Do Mailings Lead to Better Rankings?

A haiku to celebrate the season:

Fall is in the air.

Law school mailings everywhere.

Rankings on the rise?

It’s fall, the season for tailgating, bonfires, and trick-or-treating. It’s also the time of the year when the U.S. News and World Report Magazine begins collecting data for the purpose of ranking U.S. law schools. When I check my work mailbox, I can almost always count on receiving postcards, pamphlets, magazines, and other mailings from law schools extolling the virtues of their programs and recent faculty hires. One of my colleagues – my most recently tenured colleague – even received law school swag.

Do these mailings actually positively impact the rankings of the schools that send them? Last year, the ranking methodology for law schools included a quality assessment based on two scores – a peer assessment score and an assessment score by lawyers and judges. Do these mailings lead to higher peer assessments and assessments by lawyers and judges?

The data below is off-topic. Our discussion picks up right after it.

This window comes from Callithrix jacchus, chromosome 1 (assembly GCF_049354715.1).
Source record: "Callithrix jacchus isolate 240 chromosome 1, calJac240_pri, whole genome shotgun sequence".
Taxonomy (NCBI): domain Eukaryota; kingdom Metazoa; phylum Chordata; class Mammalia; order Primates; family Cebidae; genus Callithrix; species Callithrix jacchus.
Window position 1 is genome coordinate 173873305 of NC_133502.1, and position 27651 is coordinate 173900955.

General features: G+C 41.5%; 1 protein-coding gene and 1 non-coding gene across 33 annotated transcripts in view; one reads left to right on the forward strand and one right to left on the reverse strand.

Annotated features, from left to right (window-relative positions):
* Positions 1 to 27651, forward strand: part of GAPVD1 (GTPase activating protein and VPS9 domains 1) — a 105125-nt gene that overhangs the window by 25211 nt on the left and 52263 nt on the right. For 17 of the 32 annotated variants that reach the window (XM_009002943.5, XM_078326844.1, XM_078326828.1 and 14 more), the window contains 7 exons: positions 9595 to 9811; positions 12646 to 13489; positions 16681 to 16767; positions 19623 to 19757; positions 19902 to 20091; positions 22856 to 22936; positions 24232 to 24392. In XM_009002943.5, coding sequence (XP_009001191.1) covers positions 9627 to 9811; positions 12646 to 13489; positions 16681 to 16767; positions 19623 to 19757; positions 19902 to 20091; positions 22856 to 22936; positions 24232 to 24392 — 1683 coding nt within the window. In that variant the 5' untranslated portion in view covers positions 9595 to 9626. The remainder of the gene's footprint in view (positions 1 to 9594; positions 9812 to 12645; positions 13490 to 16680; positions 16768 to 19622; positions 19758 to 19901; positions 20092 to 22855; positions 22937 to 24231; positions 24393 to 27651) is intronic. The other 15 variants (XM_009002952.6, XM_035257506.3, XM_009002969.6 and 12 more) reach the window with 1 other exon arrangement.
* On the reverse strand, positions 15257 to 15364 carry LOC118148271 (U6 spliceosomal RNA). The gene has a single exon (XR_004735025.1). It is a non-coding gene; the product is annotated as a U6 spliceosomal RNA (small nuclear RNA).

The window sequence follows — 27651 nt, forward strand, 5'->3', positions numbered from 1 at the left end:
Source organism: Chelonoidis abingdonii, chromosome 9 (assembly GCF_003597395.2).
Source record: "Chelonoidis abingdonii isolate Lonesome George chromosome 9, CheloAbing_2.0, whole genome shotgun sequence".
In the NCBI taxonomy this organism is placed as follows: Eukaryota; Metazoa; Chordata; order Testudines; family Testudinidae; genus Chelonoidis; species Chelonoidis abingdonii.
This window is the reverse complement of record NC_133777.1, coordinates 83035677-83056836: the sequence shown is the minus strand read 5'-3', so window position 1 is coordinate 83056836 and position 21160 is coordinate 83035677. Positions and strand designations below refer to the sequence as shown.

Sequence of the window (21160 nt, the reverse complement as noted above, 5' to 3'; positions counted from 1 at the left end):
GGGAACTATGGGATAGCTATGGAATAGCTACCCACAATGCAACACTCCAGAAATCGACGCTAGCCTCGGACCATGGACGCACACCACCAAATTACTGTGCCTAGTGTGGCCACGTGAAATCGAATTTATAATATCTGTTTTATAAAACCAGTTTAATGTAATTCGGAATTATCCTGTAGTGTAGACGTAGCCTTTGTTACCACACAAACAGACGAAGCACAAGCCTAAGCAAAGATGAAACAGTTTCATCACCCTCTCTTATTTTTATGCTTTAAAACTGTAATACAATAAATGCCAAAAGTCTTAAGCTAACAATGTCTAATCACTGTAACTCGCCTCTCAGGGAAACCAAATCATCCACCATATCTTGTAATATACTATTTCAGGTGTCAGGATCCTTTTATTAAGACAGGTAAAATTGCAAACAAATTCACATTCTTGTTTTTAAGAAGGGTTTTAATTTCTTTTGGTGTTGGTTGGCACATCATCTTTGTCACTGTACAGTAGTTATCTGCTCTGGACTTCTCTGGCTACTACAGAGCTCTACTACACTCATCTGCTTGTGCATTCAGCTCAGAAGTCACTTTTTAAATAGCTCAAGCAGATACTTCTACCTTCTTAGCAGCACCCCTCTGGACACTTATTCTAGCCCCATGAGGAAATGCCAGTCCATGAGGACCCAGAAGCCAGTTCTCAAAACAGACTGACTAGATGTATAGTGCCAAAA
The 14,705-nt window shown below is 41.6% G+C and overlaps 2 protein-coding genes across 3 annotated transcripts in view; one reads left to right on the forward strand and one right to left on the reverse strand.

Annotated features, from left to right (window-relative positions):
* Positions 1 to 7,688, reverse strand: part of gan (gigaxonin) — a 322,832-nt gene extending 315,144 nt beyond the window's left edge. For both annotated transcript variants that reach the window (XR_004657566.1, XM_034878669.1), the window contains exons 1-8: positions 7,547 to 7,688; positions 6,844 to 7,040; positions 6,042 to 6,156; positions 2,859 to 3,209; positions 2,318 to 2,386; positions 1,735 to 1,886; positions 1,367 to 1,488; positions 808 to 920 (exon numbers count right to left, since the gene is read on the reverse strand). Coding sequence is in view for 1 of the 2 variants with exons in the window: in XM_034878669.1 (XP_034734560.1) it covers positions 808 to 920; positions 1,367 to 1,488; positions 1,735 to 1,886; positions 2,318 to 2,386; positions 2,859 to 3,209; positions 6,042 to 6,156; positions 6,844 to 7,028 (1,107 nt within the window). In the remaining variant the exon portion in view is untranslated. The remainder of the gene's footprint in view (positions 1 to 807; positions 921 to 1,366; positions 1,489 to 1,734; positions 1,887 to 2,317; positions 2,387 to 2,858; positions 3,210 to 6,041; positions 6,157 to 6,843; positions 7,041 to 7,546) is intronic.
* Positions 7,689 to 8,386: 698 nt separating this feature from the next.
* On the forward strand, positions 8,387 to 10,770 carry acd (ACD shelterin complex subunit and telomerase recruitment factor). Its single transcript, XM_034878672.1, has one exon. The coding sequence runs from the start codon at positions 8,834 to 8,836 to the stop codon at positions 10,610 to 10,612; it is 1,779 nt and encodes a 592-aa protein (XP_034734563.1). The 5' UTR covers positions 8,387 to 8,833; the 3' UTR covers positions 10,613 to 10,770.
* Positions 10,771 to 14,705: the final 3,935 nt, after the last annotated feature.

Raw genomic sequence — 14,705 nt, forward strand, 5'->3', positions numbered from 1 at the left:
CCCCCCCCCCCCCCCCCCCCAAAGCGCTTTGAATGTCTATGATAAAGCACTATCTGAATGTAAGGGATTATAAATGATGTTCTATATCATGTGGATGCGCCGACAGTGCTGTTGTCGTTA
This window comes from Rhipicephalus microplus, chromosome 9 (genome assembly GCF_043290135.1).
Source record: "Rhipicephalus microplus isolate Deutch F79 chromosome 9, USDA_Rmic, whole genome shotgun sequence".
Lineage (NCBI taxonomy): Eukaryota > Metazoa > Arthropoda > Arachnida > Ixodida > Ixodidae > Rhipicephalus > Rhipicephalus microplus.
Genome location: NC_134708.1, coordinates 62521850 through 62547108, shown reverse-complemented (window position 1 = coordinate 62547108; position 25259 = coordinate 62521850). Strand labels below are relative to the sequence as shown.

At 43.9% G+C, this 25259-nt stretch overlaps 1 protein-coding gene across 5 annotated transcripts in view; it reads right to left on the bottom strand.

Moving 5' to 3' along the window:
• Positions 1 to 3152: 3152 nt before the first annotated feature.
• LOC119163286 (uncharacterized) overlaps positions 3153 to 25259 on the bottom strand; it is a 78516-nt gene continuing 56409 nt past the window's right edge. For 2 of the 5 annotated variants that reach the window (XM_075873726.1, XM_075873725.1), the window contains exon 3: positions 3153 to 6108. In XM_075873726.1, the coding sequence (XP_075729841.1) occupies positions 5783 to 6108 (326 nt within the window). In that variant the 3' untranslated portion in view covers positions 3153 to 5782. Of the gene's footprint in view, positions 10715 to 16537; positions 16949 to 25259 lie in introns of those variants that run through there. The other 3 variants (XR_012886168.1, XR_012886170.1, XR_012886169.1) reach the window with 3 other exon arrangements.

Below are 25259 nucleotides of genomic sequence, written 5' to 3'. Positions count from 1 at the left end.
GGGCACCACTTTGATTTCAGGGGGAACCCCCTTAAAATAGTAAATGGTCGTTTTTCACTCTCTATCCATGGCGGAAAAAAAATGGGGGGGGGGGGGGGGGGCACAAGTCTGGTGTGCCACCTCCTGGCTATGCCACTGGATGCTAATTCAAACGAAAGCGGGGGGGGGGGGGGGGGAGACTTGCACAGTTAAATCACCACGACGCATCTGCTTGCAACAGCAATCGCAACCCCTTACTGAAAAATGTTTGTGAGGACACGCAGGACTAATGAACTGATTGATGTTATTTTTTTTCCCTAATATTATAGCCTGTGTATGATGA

You may also like...

4 Responses

  1. I’m thinking of starting a pledge among my immediate colleagues (we share a mail drop) that whoever sorts the mail throws out the law-school mailings.

  2. David Bernstein says:

    No, they don’t.

  3. Frank says:

    It strikes me that there’s a bit of an arms race here in the “specialty rankings”–such as for IP or health care law. I’m astonished by how professionally produced some schools’ materials are. Some could have useful information, and a school that does a lot in a field like that should have some way to communicate it. But I’m afraid that, without a standardized format to compare the schools on, there’s not much chance a good mailer would (or should) displace existing perceptions of quality.

  4. palz says:

    Deans think with ads.

    No one knows much

    it will cost students and alums.